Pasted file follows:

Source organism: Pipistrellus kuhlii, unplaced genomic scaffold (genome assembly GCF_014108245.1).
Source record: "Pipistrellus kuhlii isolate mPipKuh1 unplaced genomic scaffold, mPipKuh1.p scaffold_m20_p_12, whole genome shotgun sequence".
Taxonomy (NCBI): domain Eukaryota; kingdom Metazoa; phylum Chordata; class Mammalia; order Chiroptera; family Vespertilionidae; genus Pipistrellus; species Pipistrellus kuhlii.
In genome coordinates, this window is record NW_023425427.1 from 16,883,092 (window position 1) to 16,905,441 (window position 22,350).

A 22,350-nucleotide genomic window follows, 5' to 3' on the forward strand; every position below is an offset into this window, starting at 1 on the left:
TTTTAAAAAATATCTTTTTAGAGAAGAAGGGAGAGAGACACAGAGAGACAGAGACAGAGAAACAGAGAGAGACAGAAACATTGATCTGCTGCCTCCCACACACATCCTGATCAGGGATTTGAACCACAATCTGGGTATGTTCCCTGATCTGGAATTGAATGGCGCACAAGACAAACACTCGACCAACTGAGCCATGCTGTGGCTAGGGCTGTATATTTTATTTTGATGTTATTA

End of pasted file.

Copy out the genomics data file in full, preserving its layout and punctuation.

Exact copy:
Source organism: Pipistrellus kuhlii, unplaced genomic scaffold (genome assembly GCF_014108245.1).
Source record: "Pipistrellus kuhlii isolate mPipKuh1 unplaced genomic scaffold, mPipKuh1.p scaffold_m20_p_12, whole genome shotgun sequence".
Taxonomy (NCBI): domain Eukaryota; kingdom Metazoa; phylum Chordata; class Mammalia; order Chiroptera; family Vespertilionidae; genus Pipistrellus; species Pipistrellus kuhlii.
In genome coordinates, this window is record NW_023425427.1 from 16,883,092 (window position 1) to 16,905,441 (window position 22,350).

A 22,350-nucleotide genomic window follows, 5' to 3' on the forward strand; every position below is an offset into this window, starting at 1 on the left:
TTTTAAAAAATATCTTTTTAGAGAAGAAGGGAGAGAGACACAGAGAGACAGAGACAGAGAAACAGAGAGAGACAGAAACATTGATCTGCTGCCTCCCACACACATCCTGATCAGGGATTTGAACCACAATCTGGGTATGTTCCCTGATCTGGAATTGAATGGCGCACAAGACAAACACTCGACCAACTGAGCCATGCTGTGGCTAGGGCTGTATATTTTATTTTGATGTTATTA